NEW YORK ( TheStreet) -- The Houston Shipping Channel was greased on Wednesday by the latest U.S. environmental disaster, when a storage tank holding 250,000 gallons of beef fat ruptured. As much as 15,000 gallons of beef fat spilled into the vital transportation waterway through storage drains. The 25-mile long marine artery is key to the refining and transportation of oil by many big energy companies, including Exxon Mobil ( XOM), Royal Dutch Shell ( RDS.A), and Valero Energy ( VLO).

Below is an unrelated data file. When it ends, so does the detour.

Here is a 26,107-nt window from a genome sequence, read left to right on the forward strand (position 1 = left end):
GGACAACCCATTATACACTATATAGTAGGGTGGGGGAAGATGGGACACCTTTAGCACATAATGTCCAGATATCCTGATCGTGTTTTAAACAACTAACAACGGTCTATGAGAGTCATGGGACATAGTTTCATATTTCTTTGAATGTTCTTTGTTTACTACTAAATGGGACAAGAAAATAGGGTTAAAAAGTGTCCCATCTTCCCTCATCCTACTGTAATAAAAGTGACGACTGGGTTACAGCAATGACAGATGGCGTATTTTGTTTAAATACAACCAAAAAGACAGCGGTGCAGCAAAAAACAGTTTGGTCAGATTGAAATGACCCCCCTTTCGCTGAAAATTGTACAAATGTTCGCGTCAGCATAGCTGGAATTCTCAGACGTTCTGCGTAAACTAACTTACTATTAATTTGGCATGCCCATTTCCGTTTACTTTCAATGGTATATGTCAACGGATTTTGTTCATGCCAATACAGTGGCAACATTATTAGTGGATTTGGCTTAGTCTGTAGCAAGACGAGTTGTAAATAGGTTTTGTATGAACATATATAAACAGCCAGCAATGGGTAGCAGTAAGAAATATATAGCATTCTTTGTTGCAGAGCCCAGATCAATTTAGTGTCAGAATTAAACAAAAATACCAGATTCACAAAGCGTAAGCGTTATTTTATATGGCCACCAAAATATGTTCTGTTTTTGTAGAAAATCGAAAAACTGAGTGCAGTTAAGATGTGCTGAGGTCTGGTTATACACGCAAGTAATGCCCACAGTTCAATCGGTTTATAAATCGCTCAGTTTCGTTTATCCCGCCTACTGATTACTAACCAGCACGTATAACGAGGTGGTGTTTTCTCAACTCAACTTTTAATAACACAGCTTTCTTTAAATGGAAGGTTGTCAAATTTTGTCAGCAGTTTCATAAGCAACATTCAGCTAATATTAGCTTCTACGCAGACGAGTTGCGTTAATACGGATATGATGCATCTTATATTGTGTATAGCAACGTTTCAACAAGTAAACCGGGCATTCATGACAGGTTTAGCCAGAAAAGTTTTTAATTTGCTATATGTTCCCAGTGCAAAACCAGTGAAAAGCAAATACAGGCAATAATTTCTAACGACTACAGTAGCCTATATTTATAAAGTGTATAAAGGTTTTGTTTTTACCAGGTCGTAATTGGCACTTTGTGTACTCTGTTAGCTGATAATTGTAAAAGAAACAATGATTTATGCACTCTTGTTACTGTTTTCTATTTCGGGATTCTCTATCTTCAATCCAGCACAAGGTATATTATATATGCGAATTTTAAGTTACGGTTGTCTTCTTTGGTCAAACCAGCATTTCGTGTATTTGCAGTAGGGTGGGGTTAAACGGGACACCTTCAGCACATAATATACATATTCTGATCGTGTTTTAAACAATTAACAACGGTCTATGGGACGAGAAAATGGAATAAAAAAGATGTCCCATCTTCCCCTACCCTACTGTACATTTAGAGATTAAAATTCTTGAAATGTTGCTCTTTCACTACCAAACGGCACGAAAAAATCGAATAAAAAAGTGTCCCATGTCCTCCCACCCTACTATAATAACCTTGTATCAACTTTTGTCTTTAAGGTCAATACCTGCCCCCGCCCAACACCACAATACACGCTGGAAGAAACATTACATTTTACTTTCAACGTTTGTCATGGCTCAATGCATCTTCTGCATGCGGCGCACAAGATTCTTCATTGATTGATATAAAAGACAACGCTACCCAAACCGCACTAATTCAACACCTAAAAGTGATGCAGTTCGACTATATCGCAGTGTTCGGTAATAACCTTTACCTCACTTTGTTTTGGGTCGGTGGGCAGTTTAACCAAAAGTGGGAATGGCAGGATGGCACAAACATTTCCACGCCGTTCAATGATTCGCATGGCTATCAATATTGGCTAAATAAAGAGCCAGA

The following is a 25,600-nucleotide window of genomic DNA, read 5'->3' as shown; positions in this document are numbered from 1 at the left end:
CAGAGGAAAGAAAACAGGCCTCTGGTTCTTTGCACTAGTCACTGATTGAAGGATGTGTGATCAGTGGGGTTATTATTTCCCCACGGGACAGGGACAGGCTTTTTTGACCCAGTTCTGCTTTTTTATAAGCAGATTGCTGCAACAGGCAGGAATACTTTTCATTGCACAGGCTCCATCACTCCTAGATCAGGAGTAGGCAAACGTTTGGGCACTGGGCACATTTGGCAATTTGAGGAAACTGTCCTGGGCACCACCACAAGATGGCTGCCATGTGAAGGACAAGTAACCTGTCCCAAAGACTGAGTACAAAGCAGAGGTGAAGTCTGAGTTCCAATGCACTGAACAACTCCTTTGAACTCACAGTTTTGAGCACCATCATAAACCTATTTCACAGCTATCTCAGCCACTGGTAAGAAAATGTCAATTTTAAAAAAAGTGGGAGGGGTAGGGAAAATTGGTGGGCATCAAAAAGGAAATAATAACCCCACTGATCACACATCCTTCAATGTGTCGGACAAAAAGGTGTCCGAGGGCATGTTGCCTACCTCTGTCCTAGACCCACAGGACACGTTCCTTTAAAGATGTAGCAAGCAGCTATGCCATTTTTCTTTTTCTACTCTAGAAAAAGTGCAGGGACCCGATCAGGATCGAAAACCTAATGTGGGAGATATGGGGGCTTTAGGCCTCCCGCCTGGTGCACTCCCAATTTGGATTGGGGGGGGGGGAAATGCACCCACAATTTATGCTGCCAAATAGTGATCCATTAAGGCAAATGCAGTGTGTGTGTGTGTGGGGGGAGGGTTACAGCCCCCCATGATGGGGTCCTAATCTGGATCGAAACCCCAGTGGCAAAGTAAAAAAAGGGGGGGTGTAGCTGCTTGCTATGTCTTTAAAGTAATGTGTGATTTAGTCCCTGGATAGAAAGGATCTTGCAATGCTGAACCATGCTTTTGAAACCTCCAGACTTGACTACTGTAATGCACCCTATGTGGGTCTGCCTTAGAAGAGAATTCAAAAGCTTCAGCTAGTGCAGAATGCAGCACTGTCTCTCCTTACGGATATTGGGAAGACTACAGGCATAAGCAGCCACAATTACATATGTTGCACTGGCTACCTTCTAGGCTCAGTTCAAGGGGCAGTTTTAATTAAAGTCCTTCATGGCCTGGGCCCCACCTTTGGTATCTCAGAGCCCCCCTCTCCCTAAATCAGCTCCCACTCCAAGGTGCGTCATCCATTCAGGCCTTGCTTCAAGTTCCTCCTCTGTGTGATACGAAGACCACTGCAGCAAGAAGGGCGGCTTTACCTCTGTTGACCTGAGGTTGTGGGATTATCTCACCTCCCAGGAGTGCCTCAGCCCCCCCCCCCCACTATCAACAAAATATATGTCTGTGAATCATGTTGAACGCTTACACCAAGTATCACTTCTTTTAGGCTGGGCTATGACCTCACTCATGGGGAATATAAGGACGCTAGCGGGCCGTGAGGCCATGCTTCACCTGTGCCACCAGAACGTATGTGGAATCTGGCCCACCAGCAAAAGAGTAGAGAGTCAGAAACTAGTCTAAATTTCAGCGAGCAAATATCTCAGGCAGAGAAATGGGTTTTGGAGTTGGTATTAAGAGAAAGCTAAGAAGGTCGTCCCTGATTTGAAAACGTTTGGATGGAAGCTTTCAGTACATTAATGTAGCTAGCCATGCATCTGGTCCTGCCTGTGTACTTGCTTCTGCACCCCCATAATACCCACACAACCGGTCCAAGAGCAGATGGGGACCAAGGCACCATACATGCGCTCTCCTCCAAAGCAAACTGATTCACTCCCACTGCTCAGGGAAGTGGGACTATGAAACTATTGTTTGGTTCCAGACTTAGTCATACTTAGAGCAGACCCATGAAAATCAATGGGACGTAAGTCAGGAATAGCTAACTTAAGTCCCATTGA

The U.S. Coast Guard had six boats in the Houston Shipping Channel working with coagulated fat booms on Wednesday to clean up the spill. Finally, a spill for which Big Oil can't be blamed and for which there is no need of BP's ( BP) top hat or containment dome or bottom kill -- just the old reliable coagulated fat boom. Indeed, officials working on the spill told the assembled press on Wednesday that, luckily, beef fat is easy to clean up, as it solidifies at room temperature. The second the beef fat hit the water it congealed into miniature versions of a arctic ice flows, tan-colored tallow slivers helplessly floating on the surface of the commercial waterway and dreaming of a home in a box of Jell-O. While the bare bones of the beef fat spill story focused on the impact to the shipping of crude -- the impact was expected to be minimal -- there's a hidden gem of an opportunity in the beef fat spill. If the fat's where the flavor is, as any chef will tell you, the beef fat may be where the next great fuel source and market opportunity exists also. Post the BP Oil Spill, this is one sure-fire way to avoid future oil spills and, at the same time, deliver on the long-held dream of American energy independence. President Obama has already flip-flopped on his plans to open up vast areas of the U.S. offshore waters to new drilling as a result of the BP oil spill. Permitting for new wells, even shallow water wells, has turned into a Kafka-esque nightmare of bureaucratic crossed "t" and dotted "i" terror. In fact, the entire Big Oil club remains under intense scrutiny as a result of the BP oil spill. The Presidential Commission just released its latest update on the causes of the BP disaster, and instead of pointing the finger squarely at BP, said that "lax industry practices" were a part of the problem. Speaking at an energy conference in Austin on Thursday, ExxonMobil CEO Rex Tillerson took umbrage with this account of the BP oil spill. "I do not agree that this is an industry-wide problem," Tillerson is quoted by Reuters as saying at the energy conference. "The commission did not investigate the entire industry. It seems to ignore years of record of good performance, so I do not agree with that conclusion," the ExxonMobil CEO said. The major oil companies, including Exxon, Shell, Chevron ( CVX) and ConocoPhillips ( COP) are now pouring $1 billion into the Marine Well Containment Company to convince the government that any offshore oil spill subsequent to the BP fiasco will be rapidly contained and cleaned up. Yet it's not necessary to go to all that trouble. Let's consider a few simple facts: